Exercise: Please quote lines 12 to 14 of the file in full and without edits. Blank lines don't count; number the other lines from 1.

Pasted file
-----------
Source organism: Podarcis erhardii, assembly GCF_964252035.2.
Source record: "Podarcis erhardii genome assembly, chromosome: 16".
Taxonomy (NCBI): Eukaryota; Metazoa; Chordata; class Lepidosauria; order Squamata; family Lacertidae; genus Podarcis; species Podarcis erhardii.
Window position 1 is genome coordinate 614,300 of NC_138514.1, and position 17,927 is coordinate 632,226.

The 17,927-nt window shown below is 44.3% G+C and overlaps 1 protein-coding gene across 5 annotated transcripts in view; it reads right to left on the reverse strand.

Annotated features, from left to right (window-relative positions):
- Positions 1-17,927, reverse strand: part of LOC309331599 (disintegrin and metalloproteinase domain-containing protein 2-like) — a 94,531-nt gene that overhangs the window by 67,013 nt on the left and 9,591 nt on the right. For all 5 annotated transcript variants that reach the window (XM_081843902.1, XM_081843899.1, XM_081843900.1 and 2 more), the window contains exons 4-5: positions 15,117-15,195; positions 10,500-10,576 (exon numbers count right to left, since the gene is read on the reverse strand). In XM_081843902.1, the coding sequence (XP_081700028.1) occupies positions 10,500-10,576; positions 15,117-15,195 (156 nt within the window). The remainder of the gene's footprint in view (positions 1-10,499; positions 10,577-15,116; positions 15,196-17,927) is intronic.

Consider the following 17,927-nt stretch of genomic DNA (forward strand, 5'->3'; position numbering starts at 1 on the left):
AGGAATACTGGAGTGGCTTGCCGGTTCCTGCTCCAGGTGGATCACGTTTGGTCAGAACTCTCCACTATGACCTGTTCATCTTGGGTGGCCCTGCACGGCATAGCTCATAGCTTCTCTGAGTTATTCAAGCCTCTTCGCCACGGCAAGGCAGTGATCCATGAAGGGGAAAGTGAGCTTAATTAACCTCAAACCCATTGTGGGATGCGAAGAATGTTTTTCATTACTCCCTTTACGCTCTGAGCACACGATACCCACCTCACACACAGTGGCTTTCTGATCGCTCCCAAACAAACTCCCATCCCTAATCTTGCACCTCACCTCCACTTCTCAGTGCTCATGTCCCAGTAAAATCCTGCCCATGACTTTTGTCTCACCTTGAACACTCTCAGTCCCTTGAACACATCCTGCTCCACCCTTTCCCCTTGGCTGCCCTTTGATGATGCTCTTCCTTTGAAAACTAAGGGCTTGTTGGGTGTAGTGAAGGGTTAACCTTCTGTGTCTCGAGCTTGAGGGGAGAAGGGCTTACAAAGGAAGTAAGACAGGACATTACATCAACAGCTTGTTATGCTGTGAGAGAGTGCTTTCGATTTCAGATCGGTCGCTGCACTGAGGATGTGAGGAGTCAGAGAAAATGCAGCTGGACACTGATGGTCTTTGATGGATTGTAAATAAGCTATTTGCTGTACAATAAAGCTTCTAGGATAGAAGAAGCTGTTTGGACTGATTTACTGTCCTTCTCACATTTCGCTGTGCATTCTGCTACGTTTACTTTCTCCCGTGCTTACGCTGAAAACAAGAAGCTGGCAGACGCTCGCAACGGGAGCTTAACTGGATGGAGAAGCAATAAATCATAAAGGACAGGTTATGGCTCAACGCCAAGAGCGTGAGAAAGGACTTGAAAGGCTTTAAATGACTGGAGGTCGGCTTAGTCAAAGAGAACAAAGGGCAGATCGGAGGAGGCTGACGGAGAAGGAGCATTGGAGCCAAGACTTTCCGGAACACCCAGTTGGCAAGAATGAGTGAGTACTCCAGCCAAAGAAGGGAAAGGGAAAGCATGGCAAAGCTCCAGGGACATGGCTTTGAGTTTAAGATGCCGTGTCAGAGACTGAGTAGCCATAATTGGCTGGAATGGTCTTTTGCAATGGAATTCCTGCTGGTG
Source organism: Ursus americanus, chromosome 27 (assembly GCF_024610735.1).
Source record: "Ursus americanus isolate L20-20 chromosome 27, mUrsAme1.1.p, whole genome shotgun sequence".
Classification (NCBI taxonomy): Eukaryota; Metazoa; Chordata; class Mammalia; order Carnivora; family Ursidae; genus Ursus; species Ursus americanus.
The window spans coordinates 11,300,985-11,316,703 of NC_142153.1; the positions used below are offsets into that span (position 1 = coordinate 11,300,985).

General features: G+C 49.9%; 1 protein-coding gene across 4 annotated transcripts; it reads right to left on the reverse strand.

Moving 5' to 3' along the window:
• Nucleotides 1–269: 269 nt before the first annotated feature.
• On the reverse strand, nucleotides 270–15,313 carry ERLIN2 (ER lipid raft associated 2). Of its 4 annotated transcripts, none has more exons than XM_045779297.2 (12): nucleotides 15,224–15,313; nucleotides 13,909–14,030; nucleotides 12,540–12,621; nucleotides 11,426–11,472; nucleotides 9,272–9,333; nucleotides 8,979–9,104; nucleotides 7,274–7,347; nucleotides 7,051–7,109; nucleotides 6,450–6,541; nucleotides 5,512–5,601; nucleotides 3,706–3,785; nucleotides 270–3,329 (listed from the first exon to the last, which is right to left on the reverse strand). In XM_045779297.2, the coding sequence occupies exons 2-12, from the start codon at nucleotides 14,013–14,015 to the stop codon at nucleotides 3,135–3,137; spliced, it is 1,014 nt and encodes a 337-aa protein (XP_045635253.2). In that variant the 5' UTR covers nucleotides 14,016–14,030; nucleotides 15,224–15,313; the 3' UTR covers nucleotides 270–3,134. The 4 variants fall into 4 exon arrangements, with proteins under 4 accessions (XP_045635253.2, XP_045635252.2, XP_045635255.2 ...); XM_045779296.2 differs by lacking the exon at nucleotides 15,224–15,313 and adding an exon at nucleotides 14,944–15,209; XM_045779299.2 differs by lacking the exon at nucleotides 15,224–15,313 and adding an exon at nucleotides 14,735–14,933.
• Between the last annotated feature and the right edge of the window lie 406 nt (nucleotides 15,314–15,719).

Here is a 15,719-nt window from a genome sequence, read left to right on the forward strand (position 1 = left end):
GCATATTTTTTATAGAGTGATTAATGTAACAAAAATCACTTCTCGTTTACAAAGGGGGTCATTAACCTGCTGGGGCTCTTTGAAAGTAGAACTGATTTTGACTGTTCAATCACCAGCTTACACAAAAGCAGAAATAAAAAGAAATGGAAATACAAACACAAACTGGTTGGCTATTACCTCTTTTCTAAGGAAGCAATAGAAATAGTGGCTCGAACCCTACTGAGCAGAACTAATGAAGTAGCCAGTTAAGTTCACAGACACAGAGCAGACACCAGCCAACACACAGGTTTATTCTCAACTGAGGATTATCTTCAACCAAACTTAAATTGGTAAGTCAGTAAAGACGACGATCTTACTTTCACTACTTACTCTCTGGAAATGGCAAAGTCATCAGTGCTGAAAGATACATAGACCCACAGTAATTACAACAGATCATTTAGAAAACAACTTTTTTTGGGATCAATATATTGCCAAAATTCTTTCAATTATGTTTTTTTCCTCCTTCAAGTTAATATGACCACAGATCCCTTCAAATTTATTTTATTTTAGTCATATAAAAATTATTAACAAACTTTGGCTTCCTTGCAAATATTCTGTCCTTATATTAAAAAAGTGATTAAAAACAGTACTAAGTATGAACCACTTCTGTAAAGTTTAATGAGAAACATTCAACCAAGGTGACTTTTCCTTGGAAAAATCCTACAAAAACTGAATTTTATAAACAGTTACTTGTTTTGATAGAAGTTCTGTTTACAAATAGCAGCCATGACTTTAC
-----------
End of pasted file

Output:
Classification (NCBI taxonomy): Eukaryota; Metazoa; Chordata; class Mammalia; order Carnivora; family Ursidae; genus Ursus; species Ursus americanus.
The window spans coordinates 11,300,985-11,316,703 of NC_142153.1; the positions used below are offsets into that span (position 1 = coordinate 11,300,985).

General features: G+C 49.9%; 1 protein-coding gene across 4 annotated transcripts; it reads right to left on the reverse strand.